Q From Martin Jones: What is the derivation of blockbuster?
A Having just sat through the latest Harry Potter and Lord of the Rings filmic episodes, each of which seemed to be about nine hours long, I begin to understand the deepest meaning of this term, though in my case by the end of each it wasn’t the block that was busting.
The first blockbusters were much more serious and deadly: large bombs developed in the early years of World War Two by the Royal Air Force. The first examples, from April 1941 onwards, weighed 4000 pounds (1814kg) and were carried by Wellington and Lancaster bombers on raids into Germany. They were called block busters supposedly because they were capable of destroying a whole block at one time. (Block here has the more common British sense of a large single building subdivided into separate rooms, flats or offices rather than the usual American sense, as in city block, of an assemblage of buildings enclosed by streets.)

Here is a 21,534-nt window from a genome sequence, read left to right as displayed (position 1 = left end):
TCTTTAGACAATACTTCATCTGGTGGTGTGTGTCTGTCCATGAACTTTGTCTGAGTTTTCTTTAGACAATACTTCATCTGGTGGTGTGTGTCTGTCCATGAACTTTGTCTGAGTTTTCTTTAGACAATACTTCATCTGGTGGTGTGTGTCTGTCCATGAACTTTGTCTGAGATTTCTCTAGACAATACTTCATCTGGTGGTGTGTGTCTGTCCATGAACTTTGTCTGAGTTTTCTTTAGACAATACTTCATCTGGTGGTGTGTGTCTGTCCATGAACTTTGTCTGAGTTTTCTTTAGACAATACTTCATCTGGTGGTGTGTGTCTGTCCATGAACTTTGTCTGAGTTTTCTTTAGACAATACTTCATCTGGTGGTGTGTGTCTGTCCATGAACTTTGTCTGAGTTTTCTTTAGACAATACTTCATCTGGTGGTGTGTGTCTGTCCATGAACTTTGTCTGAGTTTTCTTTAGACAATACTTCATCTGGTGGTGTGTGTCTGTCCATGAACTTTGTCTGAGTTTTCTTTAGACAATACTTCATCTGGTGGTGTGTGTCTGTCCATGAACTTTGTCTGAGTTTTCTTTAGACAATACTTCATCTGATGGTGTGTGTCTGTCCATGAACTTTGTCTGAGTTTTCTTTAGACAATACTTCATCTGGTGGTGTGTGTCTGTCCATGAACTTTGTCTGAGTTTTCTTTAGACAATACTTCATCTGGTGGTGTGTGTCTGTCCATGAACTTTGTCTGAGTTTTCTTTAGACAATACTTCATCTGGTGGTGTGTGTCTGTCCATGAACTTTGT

It was attached to books, plays or films with a figuratively similar explosive force only after the War — the first example I can find is from 1957.
Search World Wide Words
Recently added or updated
Joe Soap; Fair to middling; Nimrod; Isabelline; No soap; Umquhile; Steal one’s thunder; Katy bar the door; Simoleon; Dope; Lord love a duck; Yarely; Upset the apple cart; Snooter; Fard; By hook or by crook; Polish off; Loggerhead; Lame duck; But and ben; Logomaniac; Type louse; Corium; Lie Doggo; Fewmet; Dingbat; Kibosh; Caucus; Oryzivorous.
Support World Wide Words!
Donate via PayPal. Select your currency from the list and click Donate.